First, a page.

There is no getting around the fees, as the Licensing Authority will inspect the site to assess water availability, environmental and “site specific” issues and in all instances, the Authority will refer the application to the Department of Sustainability and Environment and Local Government offices for comment. The likely implications here extend far beyond fees as landowners shrink in instances where ‘environment’ issues are cited as it opens the door to a Pandora’s Box of further bureaucratic demands. If the proposed dam is constructed on a waterway or if the waterway itself is deemed of high ecological value, landowners will need to comply with stringent environmental requirements in the construction application phase of the process. In most cases, the authority will force owners to undertake an environmental assessment report prior to construction. In terms of factors addressed, flora and fauna related issues on all FAQ notices I have read are considerable, and represent an added impediment for land owners affected.

Right from the onset, Water Catchment Authorities make it perfectly clear just how critical environmental issues are, indeed the following sentence taken directly from their websites is revealing:
“The potential high costs associated with alternative supplies of water would not be considered a sufficient reason alone to construct a dam on a watercourse of high ecological value.”
This highlights the extent to which green interests and ideologues have infiltrated the bureaucracy; hence, it’s not about people and undoubtedly not, about the business.

Local Government

If this were not enough landowners/farmers must also submit a planning permit to their local shire office detailing plans, elevation, and likely ‘effects’ of the proposed dam. Local Government application fees may vary, as a guide The Shire of Yarra Ranges charges $239 for dams valued between $10,000 and $100,000 and $490 for $100,000+.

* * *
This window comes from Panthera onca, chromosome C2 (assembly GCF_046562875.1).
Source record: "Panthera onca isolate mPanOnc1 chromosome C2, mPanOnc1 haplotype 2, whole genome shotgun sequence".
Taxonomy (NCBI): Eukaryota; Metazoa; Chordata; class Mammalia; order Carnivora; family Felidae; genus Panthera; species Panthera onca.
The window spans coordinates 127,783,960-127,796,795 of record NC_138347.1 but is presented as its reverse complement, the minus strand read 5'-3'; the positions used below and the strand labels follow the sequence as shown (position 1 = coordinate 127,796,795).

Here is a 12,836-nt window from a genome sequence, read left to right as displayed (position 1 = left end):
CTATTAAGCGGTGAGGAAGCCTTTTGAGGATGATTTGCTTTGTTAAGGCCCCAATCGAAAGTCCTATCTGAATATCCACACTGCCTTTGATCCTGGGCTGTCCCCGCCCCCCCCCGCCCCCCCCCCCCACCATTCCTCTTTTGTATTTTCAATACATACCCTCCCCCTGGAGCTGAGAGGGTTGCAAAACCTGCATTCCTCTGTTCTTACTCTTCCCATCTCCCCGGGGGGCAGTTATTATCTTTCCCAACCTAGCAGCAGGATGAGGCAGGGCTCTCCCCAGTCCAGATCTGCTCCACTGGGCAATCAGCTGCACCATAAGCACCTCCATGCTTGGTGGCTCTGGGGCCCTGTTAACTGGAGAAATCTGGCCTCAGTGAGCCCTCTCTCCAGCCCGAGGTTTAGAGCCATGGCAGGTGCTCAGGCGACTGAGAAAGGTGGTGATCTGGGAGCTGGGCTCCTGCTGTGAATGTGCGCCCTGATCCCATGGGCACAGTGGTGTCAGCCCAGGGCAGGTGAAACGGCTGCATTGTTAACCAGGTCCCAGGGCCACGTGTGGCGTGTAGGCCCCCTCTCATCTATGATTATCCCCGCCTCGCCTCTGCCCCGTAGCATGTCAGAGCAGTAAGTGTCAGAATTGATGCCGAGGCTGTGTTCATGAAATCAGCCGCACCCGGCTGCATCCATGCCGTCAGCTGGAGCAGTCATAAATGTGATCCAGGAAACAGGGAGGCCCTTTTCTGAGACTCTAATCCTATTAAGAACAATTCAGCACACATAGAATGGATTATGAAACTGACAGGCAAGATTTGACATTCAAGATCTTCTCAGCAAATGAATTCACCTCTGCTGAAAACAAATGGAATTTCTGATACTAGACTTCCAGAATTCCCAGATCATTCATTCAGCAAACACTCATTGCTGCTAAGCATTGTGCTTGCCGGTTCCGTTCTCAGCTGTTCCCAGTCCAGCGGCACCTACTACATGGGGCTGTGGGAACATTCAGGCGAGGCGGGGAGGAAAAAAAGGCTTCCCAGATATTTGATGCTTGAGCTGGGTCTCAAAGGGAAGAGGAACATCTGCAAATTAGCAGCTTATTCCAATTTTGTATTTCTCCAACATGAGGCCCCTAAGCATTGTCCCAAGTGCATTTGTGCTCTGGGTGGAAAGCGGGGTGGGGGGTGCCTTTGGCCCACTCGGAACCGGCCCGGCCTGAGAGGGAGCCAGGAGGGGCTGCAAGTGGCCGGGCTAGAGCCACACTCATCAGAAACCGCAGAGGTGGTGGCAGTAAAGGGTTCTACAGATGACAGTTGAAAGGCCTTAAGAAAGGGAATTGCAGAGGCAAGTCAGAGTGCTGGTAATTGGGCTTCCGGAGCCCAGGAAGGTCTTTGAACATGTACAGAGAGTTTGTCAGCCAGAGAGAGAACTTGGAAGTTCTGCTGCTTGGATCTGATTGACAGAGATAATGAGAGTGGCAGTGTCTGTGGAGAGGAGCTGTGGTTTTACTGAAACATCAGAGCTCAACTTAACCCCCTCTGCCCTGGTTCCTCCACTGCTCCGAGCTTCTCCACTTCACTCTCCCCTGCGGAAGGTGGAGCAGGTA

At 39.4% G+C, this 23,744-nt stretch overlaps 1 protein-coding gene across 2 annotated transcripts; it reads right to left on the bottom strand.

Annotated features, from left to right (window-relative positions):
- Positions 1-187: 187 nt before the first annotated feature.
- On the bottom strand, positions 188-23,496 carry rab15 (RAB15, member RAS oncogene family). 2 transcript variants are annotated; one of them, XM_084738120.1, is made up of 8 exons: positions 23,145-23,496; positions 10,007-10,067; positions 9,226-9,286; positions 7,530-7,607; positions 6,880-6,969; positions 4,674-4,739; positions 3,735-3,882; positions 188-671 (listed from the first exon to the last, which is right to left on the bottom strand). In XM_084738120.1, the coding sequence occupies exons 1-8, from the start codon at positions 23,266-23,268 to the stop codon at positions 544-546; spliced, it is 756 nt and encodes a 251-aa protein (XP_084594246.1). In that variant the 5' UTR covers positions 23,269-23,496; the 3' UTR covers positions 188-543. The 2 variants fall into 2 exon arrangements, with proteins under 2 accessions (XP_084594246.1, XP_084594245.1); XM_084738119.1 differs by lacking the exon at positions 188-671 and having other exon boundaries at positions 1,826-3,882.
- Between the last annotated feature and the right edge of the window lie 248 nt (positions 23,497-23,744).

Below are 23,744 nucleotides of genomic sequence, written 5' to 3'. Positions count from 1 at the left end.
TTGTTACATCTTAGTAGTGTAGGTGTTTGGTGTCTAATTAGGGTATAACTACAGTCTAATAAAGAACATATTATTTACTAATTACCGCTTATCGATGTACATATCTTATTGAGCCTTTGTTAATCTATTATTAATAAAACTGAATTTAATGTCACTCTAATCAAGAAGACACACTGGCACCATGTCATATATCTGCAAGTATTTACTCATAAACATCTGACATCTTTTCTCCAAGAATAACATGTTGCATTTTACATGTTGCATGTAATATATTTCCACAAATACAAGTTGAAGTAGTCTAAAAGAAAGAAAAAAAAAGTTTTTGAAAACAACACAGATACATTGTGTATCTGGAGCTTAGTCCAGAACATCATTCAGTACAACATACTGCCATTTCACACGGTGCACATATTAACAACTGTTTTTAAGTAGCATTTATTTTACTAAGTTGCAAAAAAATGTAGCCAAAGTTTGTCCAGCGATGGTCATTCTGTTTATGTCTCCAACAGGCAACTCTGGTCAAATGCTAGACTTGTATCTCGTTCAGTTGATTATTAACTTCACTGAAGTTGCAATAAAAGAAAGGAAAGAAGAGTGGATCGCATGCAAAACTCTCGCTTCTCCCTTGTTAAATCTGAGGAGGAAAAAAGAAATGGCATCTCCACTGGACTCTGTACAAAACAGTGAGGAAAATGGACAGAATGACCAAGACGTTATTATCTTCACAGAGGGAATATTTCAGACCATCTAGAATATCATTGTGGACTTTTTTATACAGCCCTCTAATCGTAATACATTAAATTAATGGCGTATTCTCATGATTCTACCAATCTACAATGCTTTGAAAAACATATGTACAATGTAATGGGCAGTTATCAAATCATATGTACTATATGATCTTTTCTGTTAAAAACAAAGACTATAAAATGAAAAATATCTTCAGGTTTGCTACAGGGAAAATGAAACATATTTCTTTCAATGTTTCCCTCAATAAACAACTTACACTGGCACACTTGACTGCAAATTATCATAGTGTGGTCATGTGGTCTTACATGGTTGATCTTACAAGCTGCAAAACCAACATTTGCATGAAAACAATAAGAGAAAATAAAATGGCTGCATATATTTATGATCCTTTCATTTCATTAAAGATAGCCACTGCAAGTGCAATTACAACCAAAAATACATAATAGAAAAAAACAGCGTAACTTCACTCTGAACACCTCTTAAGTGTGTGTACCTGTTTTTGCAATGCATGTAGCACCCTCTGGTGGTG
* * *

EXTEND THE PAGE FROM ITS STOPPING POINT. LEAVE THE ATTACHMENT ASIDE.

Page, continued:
At this stage, I am compelled to highlight that we have not even begun considering the construction and operating licence component of the application process, one that attracts a completely new set of requirements and additional application fees. This will be the subject of a future post.


To suggest that red tape and bureaucracy weigh down the permit process for dams is an understatement. Little wonder many farmers are waiting more than 12 months to get approvals.
Clearly, the Green inspired, power hungry and empire building bureaucrats within DSE have enormous influence, effectively having wrestled the decision making process from the democratically elected who are either too fainthearted, or simply dim to realize the folly of their ways. Top bureaucrats have come to realize that they can be more than mere advisors for the legislature. Make no mistake the DSE with its nearly 3000 staff and annual $ 1 billion budget pulls the strings through its emerging influence over local council decision-making. While the DSE is supposed to ensure that Victoria’s ecological systems remain, sustainable I would venture to ask, how sustainable is the DSE and its satellite network of water bodies.

I was recently disturbed however, not surprised to read of a certain elected official from my side of the political fence, who expressed dismay at the level of red tape for gaining farm dam permits while publically adding:
“… I don’t blame Southern Rural Water for any of this because they’ve got to follow the legislation.”
"Umm HELLO”, evidently this politician doesn’t get it … where the real power lies.

Further Reading and References:

Water Act (1989)
Conservation Forests and Land Act (1987) part 7, schedule 3
Flora and Fauna Guarantee Act (1988)
Lands Act (1987)
Crown Land (Reserves) Act (1978)
Environment Protection, Biodiversity, and Conservation Act (2000)
Victoria’s native Vegetation Management - a framework for action (2002)